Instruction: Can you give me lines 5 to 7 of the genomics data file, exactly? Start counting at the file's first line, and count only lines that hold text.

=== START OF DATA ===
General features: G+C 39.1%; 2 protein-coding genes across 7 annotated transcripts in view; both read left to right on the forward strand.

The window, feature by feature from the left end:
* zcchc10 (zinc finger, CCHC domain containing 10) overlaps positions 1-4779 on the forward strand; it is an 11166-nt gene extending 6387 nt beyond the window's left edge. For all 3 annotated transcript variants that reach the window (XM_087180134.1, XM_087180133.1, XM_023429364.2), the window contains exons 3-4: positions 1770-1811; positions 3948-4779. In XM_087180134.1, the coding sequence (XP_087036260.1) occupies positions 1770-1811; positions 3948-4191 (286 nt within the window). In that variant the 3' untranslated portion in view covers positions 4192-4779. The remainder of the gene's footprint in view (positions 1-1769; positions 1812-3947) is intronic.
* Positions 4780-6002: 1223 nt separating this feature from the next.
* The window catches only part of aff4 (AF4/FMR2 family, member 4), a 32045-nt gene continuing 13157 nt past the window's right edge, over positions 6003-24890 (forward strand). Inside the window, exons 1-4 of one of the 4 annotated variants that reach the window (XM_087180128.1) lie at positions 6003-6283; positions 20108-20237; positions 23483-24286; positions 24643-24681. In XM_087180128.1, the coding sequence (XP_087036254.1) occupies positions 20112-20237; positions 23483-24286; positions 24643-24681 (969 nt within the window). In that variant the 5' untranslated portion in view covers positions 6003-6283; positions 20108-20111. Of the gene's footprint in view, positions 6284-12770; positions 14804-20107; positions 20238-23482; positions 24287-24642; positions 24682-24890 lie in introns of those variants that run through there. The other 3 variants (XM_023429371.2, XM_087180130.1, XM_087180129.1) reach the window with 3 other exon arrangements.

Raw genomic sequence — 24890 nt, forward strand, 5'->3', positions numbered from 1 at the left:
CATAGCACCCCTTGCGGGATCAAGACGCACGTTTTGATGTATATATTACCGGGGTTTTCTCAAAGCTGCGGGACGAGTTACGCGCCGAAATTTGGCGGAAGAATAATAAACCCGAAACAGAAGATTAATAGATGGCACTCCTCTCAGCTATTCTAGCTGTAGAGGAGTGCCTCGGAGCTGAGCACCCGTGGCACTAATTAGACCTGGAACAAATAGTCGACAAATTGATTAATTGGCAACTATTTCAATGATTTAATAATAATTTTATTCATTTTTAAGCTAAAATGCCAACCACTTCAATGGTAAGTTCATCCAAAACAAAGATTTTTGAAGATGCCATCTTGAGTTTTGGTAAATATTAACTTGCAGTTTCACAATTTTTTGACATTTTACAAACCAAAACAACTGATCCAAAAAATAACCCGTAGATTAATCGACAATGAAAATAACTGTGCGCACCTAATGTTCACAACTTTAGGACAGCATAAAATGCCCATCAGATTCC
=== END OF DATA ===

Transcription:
* The window catches only part of aff4 (AF4/FMR2 family, member 4), a 32045-nt gene continuing 13157 nt past the window's right edge, over positions 6003-24890 (forward strand). Inside the window, exons 1-4 of one of the 4 annotated variants that reach the window (XM_087180128.1) lie at positions 6003-6283; positions 20108-20237; positions 23483-24286; positions 24643-24681. In XM_087180128.1, the coding sequence (XP_087036254.1) occupies positions 20112-20237; positions 23483-24286; positions 24643-24681 (969 nt within the window). In that variant the 5' untranslated portion in view covers positions 6003-6283; positions 20108-20111. Of the gene's footprint in view, positions 6284-12770; positions 14804-20107; positions 20238-23482; positions 24287-24642; positions 24682-24890 lie in introns of those variants that run through there. The other 3 variants (XM_023429371.2, XM_087180130.1, XM_087180129.1) reach the window with 3 other exon arrangements.

Raw genomic sequence — 24890 nt, forward strand, 5'->3', positions numbered from 1 at the left:
CATAGCACCCCTTGCGGGATCAAGACGCACGTTTTGATGTATATATTACCGGGGTTTTCTCAAAGCTGCGGGACGAGTTACGCGCCGAAATTTGGCGGAAGAATAATAAACCCGAAACAGAAGATTAATAGATGGCACTCCTCTCAGCTATTCTAGCTGTAGAGGAGTGCCTCGGAGCTGAGCACCCGTGGCACTAATTAGACCTGGAACAAATAGTCGACAAATTGATTAATTGGCAACTATTTCAATGATTTAATAATAATTTTATTCATTTTTAAGCTAAAATGCCAACCACTTCAATGGTAAGTTCATCCAAAACAAAGATTTTTGAAGATGCCATCTTGAGTTTTGGTAAATATTAACTTGCAGTTTCACAATTTTTTGACATTTTACAAACCAAAACAACTGATCCAAAAAATAACCCGTAGATTAATCGACAATGAAAATAACTGTGCGCACCTAATGTTCACAACTTTAGGACAGCATAAAATGCCCATCAGATTCC